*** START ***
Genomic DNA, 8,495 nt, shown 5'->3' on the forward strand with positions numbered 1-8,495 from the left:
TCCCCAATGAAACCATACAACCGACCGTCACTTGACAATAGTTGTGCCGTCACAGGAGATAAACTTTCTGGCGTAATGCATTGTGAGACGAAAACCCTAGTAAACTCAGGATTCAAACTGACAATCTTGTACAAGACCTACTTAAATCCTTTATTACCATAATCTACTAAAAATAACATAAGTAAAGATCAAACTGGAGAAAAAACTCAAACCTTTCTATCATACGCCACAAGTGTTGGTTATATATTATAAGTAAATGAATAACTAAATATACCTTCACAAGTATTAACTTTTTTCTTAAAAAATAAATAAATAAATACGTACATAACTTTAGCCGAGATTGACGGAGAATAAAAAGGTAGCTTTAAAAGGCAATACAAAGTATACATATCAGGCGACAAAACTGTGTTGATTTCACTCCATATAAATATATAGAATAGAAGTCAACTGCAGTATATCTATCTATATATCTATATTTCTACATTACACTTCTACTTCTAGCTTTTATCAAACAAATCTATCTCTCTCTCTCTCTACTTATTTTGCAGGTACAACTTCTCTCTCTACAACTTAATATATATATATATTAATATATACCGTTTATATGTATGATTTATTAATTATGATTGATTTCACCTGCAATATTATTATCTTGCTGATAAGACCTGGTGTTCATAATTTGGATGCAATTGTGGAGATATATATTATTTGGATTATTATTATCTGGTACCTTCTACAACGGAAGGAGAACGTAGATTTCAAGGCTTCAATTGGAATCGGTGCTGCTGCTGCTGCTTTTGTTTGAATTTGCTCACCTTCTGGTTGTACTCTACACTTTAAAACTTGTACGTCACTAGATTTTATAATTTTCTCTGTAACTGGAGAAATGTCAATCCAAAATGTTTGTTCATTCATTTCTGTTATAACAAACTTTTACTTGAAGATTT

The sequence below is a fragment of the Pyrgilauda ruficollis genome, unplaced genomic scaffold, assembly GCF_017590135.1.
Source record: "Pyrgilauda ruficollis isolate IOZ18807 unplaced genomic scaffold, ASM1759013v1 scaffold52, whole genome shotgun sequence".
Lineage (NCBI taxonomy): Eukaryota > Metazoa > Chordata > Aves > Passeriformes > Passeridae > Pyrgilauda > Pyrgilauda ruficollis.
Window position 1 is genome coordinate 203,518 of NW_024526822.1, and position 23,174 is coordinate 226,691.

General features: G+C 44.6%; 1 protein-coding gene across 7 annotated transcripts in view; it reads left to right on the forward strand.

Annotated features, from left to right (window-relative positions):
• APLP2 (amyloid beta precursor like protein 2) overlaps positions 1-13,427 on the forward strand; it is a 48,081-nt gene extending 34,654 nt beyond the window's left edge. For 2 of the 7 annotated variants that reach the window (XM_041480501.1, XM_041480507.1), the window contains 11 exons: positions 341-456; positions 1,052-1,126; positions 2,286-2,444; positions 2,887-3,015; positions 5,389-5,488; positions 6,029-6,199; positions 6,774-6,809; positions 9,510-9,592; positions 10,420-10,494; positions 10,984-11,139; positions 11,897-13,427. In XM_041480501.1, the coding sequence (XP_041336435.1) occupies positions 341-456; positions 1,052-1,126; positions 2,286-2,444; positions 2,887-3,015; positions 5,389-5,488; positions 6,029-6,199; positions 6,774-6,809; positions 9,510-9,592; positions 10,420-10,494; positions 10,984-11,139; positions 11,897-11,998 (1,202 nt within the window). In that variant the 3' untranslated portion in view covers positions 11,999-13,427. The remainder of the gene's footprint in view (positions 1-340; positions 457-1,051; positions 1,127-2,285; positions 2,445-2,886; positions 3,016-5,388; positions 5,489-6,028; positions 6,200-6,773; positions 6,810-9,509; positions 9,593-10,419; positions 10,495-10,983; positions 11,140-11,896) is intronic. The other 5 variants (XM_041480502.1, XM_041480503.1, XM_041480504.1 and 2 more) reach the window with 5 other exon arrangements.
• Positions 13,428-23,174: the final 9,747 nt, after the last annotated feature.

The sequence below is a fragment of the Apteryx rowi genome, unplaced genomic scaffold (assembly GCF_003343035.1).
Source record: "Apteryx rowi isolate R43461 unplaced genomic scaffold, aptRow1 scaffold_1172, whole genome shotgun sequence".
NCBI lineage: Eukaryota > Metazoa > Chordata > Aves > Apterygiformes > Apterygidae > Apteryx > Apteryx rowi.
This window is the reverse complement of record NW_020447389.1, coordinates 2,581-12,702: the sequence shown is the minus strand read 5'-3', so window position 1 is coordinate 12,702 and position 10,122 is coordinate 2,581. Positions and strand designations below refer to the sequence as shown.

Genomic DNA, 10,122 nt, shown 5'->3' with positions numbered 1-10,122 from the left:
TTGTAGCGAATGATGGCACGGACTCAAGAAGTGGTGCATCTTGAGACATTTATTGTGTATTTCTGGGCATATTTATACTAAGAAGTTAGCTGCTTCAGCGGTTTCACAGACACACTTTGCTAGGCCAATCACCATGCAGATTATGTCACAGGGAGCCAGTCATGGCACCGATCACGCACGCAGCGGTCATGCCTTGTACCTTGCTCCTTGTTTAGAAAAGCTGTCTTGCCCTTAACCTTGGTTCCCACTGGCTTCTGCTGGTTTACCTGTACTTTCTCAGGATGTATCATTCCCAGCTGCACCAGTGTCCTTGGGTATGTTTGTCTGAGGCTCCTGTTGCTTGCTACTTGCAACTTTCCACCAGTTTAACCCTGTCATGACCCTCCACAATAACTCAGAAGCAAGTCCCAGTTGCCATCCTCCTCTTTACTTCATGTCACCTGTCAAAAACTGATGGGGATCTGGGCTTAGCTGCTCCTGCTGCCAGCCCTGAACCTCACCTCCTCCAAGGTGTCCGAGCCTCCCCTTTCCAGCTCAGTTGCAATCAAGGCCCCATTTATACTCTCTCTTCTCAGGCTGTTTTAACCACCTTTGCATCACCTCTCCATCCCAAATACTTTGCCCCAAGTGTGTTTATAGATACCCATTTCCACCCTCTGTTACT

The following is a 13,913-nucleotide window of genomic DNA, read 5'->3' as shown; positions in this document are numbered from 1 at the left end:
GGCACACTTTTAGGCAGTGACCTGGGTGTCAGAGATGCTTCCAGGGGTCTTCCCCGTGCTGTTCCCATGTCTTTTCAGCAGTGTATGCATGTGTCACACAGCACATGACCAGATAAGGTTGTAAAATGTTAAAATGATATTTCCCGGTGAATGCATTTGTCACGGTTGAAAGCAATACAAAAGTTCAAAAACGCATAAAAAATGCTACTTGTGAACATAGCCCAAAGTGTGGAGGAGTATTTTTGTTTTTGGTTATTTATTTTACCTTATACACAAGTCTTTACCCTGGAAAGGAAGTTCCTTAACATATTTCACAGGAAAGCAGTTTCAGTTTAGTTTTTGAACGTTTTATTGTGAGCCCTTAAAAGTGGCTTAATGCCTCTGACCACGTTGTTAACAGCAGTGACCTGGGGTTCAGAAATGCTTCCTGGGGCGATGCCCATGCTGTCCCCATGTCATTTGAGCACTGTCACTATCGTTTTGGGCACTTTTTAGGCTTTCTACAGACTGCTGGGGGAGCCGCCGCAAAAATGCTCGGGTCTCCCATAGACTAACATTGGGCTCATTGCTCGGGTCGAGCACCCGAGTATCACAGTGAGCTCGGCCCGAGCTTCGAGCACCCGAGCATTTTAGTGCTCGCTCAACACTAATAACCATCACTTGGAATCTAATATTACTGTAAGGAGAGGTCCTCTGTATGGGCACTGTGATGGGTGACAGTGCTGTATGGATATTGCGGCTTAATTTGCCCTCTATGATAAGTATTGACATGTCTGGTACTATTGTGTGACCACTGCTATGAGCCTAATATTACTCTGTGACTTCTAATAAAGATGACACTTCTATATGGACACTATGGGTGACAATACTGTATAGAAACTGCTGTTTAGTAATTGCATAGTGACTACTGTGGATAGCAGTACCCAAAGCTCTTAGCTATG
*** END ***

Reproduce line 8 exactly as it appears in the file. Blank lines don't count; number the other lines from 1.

Annotated features, from left to right (window-relative positions):